I’m watching a single mother right now. She’s young. Her rebellious toddler is refusing to eat coleslaw. He screams. Everyone in the barbecue joint watches while the boy flings a spoonful onto her blouse. She’s embarrassed.
And I can tell, just by her face, this child will never walk on two legs again.
I have a soft spot for single mothers.
If you want to know what it’s like to be one, try this: imagine you haven’t slept in ten years, your washing machine explodes, your car breaks down, and now you have coleslaw running down your neck.
That’s a good day.
On a bad day, it’s frozen pizza.
Listen, it’s hard as hell in this world. I can’t think of anything more difficult than navigating through it. But for a single mother, it’s like trying to balance the Titanic on your nose.
These ladies survive on coffee and bad habits. They work until their fingerprints wear off. They spin and grind until they can’t do anymore—and then they do more. And right around five in the afternoon, they cry in the bathroom with the door locked.
They wonder if they’re doing it right. They wonder why God doesn’t treat everyone fair? Doesn’t life get easier?
Then comes the knock. “Mama, you in there?”
So, she’ll dry her eyes, head to the stove to make fried chicken and mashed potatoes—she knows it’s your favorite. She’ll put in another load of laundry, wipe your sister’s hindparts, vacuum, pay bills, and fall asleep before she has time to shower.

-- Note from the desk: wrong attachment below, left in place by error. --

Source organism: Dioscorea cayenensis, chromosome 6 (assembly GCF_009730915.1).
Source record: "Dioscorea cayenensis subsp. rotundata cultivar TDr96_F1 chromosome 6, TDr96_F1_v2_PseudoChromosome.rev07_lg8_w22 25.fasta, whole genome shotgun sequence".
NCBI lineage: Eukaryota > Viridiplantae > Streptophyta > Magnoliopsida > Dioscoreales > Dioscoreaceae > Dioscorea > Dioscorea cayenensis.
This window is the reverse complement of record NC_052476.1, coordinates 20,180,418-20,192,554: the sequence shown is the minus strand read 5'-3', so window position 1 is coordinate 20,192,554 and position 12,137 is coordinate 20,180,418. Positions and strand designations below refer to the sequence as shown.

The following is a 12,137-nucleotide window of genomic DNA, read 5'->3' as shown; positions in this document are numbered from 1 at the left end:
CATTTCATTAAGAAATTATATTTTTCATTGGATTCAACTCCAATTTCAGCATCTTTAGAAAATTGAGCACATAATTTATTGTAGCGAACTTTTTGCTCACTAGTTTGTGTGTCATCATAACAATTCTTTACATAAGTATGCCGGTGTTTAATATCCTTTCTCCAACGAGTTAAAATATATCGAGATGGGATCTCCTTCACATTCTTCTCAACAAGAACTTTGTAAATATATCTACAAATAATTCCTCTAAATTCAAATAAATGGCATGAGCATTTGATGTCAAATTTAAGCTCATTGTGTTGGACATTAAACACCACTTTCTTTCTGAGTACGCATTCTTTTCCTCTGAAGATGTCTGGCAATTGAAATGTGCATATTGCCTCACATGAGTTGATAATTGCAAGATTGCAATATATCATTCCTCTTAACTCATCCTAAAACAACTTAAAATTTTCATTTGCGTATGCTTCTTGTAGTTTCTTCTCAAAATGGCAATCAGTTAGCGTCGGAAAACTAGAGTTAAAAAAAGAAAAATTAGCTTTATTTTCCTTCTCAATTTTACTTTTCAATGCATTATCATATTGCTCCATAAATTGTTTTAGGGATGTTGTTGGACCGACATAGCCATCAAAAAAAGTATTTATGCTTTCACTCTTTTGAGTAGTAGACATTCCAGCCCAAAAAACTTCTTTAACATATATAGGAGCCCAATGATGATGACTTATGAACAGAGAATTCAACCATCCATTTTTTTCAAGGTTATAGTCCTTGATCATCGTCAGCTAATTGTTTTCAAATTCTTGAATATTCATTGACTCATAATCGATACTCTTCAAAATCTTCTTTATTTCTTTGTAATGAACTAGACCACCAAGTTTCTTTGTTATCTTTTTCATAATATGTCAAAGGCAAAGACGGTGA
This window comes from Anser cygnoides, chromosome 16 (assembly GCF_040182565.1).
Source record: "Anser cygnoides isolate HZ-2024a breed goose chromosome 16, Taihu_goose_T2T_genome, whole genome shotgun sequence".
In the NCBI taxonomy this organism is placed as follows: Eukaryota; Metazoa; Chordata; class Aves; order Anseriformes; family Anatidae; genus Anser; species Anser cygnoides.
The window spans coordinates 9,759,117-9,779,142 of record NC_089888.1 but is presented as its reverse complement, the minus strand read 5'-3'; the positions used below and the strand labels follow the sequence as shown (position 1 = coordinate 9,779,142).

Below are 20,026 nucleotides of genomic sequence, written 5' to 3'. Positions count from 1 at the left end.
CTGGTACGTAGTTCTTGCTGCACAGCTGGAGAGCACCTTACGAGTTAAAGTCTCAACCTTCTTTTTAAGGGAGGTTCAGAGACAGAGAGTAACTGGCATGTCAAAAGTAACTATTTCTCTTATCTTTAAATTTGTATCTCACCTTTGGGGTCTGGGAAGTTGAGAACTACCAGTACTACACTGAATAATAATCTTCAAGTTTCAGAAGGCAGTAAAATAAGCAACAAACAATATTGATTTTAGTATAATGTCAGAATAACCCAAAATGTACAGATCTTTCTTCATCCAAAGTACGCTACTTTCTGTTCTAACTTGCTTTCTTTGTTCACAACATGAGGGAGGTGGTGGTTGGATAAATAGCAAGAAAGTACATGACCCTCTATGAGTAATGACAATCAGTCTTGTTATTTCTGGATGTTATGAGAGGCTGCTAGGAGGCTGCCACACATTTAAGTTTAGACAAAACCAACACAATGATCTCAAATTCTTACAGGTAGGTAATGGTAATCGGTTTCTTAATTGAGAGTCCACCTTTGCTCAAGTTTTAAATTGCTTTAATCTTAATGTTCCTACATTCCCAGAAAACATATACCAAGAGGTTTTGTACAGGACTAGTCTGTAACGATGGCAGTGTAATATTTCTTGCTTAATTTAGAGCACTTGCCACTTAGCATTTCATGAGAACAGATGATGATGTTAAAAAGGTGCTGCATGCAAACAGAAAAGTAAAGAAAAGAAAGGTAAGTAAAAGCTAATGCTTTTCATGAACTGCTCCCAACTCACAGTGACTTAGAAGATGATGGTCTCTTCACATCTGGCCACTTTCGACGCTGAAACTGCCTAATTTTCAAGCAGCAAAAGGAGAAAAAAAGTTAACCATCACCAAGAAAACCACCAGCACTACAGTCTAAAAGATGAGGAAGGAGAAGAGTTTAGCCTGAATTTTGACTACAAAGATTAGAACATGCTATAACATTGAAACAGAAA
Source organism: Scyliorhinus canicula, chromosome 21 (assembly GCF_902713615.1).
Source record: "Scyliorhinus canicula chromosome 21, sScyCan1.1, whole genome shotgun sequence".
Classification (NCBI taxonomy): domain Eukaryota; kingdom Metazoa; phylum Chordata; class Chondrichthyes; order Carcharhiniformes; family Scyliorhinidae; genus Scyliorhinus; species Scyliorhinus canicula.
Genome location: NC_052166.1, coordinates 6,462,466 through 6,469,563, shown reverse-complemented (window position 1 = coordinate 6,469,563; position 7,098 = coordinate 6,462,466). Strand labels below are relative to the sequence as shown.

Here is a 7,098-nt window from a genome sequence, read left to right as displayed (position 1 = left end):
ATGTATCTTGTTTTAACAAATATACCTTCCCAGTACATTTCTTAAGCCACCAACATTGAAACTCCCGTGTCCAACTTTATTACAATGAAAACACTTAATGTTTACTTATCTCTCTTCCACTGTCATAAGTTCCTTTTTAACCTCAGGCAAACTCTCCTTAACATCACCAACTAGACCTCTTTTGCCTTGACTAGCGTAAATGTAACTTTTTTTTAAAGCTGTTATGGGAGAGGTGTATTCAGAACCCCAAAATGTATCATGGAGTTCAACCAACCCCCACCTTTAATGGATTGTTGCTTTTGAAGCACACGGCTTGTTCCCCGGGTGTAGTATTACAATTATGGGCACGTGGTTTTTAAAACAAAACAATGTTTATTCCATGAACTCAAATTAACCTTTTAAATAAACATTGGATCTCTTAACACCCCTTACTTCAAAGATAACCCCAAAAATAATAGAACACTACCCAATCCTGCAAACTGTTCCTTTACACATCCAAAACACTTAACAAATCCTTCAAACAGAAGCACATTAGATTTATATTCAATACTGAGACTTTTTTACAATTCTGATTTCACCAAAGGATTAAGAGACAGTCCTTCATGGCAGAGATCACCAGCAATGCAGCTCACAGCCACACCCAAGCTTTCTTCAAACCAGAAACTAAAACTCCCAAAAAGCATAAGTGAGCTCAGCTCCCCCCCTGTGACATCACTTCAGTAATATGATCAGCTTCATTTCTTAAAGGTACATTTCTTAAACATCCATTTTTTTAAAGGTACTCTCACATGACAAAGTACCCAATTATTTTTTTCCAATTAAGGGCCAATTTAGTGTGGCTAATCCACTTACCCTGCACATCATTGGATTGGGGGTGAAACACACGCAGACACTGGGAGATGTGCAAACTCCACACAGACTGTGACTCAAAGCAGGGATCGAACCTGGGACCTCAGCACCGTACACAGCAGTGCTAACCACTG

I once knew a woman who worked the hospital nightshift. After her husband passed, she worked as a maid, a fast-food cashier, a caterer, a waitress, a newspaper carrier. The money never seemed to be enough. Just getting out of bed felt a whole lot like losing at a poker game.
Then, one day, her kids left home. She’d given them her whole life. And what did she get in return?
If I could say one thing to single mothers around the world, I’d say this:
You deserve it all. And then some. And when you watch your children, you deserve to feel a special kind of pride which no other human has ever felt. The kind that’s stronger than run-of-the-mill pride. After all, you’re everything wrapped into one. You can bandage scraped knees, stretch two dollars for ten miles, and mend broken hearts with biscuits and gravy.
One day, your child will write about you, and he’ll cry while he does it. Not only because he’s grateful.
But because I love you.